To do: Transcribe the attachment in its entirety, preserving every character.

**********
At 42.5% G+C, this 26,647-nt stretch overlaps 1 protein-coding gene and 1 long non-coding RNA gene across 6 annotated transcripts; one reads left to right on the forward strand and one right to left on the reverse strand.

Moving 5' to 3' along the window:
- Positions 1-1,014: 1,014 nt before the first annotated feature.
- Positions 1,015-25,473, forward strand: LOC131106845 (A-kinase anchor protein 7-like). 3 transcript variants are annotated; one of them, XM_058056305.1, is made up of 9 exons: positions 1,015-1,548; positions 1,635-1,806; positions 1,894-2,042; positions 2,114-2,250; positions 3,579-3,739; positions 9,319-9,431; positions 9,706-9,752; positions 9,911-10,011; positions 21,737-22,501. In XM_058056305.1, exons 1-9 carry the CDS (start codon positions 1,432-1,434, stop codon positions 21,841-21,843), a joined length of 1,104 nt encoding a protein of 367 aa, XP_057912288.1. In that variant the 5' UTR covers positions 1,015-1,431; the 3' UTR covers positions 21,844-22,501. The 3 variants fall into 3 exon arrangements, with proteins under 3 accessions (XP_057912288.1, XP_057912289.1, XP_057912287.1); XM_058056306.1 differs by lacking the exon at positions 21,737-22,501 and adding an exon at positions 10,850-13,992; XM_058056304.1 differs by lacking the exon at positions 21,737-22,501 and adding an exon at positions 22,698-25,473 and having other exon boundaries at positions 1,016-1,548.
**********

At 42.5% G+C, this 26,647-nt stretch overlaps 1 protein-coding gene and 1 long non-coding RNA gene across 6 annotated transcripts; one reads left to right on the forward strand and one right to left on the reverse strand.

Moving 5' to 3' along the window:
- Positions 1-1,014: 1,014 nt before the first annotated feature.
- Positions 1,015-25,473, forward strand: LOC131106845 (A-kinase anchor protein 7-like). 3 transcript variants are annotated; one of them, XM_058056305.1, is made up of 9 exons: positions 1,015-1,548; positions 1,635-1,806; positions 1,894-2,042; positions 2,114-2,250; positions 3,579-3,739; positions 9,319-9,431; positions 9,706-9,752; positions 9,911-10,011; positions 21,737-22,501. In XM_058056305.1, exons 1-9 carry the CDS (start codon positions 1,432-1,434, stop codon positions 21,841-21,843), a joined length of 1,104 nt encoding a protein of 367 aa, XP_057912288.1. In that variant the 5' UTR covers positions 1,015-1,431; the 3' UTR covers positions 21,844-22,501. The 3 variants fall into 3 exon arrangements, with proteins under 3 accessions (XP_057912288.1, XP_057912289.1, XP_057912287.1); XM_058056306.1 differs by lacking the exon at positions 21,737-22,501 and adding an exon at positions 10,850-13,992; XM_058056304.1 differs by lacking the exon at positions 21,737-22,501 and adding an exon at positions 22,698-25,473 and having other exon boundaries at positions 1,016-1,548.